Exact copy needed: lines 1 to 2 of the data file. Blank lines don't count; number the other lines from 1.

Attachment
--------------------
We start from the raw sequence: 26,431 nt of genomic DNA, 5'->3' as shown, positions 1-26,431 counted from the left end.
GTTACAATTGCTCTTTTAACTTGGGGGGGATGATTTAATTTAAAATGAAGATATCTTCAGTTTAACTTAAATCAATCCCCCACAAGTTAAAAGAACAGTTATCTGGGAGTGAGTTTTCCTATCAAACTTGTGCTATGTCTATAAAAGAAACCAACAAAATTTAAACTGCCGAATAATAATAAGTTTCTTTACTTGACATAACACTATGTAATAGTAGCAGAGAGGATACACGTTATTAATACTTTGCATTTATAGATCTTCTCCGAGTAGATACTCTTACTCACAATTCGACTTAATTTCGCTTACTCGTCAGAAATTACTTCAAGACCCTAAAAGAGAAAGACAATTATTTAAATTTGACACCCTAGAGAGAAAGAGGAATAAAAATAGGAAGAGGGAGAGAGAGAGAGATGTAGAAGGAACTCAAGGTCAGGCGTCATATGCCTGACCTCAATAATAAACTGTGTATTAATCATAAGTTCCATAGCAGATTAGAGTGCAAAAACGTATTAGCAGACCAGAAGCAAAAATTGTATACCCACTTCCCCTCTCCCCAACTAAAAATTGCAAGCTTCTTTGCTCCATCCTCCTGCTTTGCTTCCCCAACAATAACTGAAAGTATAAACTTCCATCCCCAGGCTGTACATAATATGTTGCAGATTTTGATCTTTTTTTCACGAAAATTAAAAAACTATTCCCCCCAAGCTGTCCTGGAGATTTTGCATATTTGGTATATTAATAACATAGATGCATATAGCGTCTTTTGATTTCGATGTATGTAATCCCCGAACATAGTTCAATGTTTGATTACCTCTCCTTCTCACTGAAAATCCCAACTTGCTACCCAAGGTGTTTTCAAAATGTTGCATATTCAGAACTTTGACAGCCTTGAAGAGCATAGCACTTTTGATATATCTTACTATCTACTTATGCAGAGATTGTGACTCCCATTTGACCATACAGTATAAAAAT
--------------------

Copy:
We start from the raw sequence: 26,431 nt of genomic DNA, 5'->3' as shown, positions 1-26,431 counted from the left end.
GTTACAATTGCTCTTTTAACTTGGGGGGGATGATTTAATTTAAAATGAAGATATCTTCAGTTTAACTTAAATCAATCCCCCACAAGTTAAAAGAACAGTTATCTGGGAGTGAGTTTTCCTATCAAACTTGTGCTATGTCTATAAAAGAAACCAACAAAATTTAAACTGCCGAATAATAATAAGTTTCTTTACTTGACATAACACTATGTAATAGTAGCAGAGAGGATACACGTTATTAATACTTTGCATTTATAGATCTTCTCCGAGTAGATACTCTTACTCACAATTCGACTTAATTTCGCTTACTCGTCAGAAATTACTTCAAGACCCTAAAAGAGAAAGACAATTATTTAAATTTGACACCCTAGAGAGAAAGAGGAATAAAAATAGGAAGAGGGAGAGAGAGAGAGATGTAGAAGGAACTCAAGGTCAGGCGTCATATGCCTGACCTCAATAATAAACTGTGTATTAATCATAAGTTCCATAGCAGATTAGAGTGCAAAAACGTATTAGCAGACCAGAAGCAAAAATTGTATACCCACTTCCCCTCTCCCCAACTAAAAATTGCAAGCTTCTTTGCTCCATCCTCCTGCTTTGCTTCCCCAACAATAACTGAAAGTATAAACTTCCATCCCCAGGCTGTACATAATATGTTGCAGATTTTGATCTTTTTTTCACGAAAATTAAAAAACTATTCCCCCCAAGCTGTCCTGGAGATTTTGCATATTTGGTATATTAATAACATAGATGCATATAGCGTCTTTTGATTTCGATGTATGTAATCCCCGAACATAGTTCAATGTTTGATTACCTCTCCTTCTCACTGAAAATCCCAACTTGCTACCCAAGGTGTTTTCAAAATGTTGCATATTCAGAACTTTGACAGCCTTGAAGAGCATAGCACTTTTGATATATCTTACTATCTACTTATGCAGAGATTGTGACTCCCATTTGACCATACAGTATAAAAAT